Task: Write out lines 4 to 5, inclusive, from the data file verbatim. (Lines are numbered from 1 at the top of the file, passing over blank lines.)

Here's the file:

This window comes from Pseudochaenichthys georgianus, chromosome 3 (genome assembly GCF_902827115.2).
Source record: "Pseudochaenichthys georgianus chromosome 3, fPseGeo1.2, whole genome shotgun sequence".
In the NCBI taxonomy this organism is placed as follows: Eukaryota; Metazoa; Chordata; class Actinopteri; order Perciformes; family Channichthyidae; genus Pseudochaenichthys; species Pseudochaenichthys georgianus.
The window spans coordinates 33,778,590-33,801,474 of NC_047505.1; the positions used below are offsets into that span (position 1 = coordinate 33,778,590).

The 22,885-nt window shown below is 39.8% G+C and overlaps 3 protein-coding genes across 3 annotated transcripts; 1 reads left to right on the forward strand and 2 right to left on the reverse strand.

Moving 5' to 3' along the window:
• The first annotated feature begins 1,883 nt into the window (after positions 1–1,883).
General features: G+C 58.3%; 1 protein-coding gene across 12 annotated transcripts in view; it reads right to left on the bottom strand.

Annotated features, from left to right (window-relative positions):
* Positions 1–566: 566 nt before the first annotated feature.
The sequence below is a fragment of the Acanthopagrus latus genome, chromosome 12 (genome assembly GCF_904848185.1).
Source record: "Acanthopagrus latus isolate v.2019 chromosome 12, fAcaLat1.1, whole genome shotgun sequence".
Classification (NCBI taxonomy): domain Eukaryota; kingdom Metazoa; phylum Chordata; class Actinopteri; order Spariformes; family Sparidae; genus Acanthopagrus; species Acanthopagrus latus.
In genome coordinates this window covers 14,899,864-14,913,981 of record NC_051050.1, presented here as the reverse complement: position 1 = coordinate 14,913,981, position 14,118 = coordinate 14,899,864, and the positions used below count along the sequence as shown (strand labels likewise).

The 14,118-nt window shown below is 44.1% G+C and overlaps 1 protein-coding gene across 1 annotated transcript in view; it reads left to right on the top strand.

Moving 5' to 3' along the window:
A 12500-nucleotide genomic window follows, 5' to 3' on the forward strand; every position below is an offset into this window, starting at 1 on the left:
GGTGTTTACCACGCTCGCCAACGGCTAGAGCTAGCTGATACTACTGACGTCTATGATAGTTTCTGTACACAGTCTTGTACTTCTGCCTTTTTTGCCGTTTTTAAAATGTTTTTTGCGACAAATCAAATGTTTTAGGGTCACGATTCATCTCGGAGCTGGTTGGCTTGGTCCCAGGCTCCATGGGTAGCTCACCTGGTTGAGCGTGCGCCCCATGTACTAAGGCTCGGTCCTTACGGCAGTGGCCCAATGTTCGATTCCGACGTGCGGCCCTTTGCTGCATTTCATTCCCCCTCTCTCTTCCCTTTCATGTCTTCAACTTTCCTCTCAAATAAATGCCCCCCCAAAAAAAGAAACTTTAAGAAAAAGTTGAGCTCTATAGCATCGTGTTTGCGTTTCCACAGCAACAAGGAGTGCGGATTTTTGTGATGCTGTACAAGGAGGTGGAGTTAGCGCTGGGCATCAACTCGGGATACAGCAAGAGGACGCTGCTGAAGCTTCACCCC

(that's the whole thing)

The window spans coordinates 33,778,590-33,801,474 of NC_047505.1; the positions used below are offsets into that span (position 1 = coordinate 33,778,590).

The 22,885-nt window shown below is 39.8% G+C and overlaps 3 protein-coding genes across 3 annotated transcripts; 1 reads left to right on the forward strand and 2 right to left on the reverse strand.